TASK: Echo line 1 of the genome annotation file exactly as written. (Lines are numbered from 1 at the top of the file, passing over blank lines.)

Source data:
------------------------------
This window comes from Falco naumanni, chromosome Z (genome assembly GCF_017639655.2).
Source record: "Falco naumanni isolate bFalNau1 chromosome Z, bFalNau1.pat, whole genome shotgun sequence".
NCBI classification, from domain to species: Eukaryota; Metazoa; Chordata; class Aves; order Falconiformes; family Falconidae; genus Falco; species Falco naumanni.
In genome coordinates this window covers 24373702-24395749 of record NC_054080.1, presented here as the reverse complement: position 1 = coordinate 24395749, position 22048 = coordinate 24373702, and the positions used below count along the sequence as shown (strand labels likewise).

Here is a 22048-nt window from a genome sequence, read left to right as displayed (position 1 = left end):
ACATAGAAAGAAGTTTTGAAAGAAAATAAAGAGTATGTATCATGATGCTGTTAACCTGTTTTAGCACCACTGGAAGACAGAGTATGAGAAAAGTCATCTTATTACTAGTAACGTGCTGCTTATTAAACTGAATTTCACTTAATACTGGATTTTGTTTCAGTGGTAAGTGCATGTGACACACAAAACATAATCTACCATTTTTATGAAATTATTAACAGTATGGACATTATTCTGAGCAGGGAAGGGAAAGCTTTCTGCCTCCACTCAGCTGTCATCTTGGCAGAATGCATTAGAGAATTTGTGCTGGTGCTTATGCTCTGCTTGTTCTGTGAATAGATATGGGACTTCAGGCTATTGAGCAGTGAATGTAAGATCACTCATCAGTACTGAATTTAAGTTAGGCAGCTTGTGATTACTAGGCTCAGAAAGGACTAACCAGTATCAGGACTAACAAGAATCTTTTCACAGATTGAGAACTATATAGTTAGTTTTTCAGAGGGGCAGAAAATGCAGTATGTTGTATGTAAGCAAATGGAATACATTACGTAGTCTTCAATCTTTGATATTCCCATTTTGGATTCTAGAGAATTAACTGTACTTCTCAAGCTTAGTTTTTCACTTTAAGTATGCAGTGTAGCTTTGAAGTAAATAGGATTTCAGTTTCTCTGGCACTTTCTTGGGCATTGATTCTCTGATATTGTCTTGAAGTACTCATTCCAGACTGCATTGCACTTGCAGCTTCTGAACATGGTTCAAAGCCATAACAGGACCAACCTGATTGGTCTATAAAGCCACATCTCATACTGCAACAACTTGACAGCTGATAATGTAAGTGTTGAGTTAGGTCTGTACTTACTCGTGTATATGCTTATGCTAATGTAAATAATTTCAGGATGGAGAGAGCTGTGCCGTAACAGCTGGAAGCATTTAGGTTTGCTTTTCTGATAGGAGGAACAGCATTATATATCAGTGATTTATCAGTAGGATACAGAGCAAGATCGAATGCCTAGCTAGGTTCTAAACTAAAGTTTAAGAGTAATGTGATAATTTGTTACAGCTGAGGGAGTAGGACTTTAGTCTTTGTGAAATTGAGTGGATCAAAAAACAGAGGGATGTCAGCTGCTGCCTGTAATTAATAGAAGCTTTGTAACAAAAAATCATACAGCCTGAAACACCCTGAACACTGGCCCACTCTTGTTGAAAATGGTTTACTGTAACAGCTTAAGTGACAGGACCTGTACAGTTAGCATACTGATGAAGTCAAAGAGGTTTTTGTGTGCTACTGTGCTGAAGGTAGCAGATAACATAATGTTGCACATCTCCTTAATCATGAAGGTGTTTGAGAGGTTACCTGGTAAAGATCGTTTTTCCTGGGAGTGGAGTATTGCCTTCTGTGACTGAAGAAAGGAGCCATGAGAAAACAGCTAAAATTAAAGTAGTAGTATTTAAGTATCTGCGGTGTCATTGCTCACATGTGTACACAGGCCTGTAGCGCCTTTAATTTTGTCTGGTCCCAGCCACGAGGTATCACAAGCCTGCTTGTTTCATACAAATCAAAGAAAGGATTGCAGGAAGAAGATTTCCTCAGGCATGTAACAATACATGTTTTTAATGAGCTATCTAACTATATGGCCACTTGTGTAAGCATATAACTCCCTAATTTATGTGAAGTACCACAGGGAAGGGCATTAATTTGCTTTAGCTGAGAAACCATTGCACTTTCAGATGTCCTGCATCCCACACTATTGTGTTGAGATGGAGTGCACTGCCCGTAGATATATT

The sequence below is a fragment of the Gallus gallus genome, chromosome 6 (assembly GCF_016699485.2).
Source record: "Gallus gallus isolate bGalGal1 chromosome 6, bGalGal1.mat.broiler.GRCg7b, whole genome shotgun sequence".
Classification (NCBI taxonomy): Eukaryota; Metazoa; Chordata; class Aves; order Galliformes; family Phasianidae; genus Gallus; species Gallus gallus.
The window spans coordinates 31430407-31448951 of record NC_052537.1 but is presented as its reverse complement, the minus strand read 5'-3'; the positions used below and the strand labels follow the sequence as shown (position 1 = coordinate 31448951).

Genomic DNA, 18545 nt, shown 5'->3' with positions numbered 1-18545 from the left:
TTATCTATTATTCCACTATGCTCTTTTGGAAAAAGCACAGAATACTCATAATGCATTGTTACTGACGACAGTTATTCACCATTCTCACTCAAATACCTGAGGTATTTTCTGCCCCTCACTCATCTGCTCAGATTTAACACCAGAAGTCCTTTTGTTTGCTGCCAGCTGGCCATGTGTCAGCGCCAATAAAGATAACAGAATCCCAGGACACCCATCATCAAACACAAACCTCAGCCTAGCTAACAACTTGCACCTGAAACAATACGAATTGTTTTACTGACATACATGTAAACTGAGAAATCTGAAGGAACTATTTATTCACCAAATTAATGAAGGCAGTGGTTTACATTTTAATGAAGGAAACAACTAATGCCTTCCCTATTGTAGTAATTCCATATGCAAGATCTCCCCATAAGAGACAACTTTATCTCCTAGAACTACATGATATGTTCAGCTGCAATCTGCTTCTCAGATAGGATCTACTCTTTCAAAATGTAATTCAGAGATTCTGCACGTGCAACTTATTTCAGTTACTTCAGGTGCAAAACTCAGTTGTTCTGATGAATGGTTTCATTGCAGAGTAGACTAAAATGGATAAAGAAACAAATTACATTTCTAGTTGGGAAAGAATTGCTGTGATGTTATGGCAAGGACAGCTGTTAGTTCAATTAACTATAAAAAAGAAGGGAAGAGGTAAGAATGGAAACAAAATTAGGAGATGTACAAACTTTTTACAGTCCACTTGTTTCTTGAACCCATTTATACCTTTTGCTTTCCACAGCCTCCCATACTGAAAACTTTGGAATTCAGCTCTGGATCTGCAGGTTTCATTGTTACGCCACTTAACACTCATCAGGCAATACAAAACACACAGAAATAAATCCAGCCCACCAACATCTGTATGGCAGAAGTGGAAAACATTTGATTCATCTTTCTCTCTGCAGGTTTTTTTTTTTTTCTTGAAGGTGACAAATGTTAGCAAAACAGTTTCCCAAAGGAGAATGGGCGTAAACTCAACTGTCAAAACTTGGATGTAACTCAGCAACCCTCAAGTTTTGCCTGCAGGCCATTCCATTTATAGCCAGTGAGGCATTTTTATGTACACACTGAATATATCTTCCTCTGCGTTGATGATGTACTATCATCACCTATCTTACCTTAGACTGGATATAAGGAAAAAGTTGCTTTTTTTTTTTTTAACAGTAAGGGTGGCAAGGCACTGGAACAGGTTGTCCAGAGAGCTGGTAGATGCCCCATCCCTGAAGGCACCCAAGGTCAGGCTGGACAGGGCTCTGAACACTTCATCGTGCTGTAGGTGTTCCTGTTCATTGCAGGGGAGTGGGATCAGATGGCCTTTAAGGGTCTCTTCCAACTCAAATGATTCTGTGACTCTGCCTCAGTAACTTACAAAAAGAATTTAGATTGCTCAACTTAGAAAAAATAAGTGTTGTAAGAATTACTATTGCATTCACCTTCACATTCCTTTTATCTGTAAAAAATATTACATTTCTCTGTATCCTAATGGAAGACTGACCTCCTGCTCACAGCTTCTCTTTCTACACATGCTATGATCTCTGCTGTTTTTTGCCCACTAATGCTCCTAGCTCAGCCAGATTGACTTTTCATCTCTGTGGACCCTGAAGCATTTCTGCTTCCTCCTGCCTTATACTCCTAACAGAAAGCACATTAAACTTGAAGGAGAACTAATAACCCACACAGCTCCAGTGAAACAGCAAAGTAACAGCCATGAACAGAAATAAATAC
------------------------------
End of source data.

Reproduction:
This window comes from Falco naumanni, chromosome Z (genome assembly GCF_017639655.2).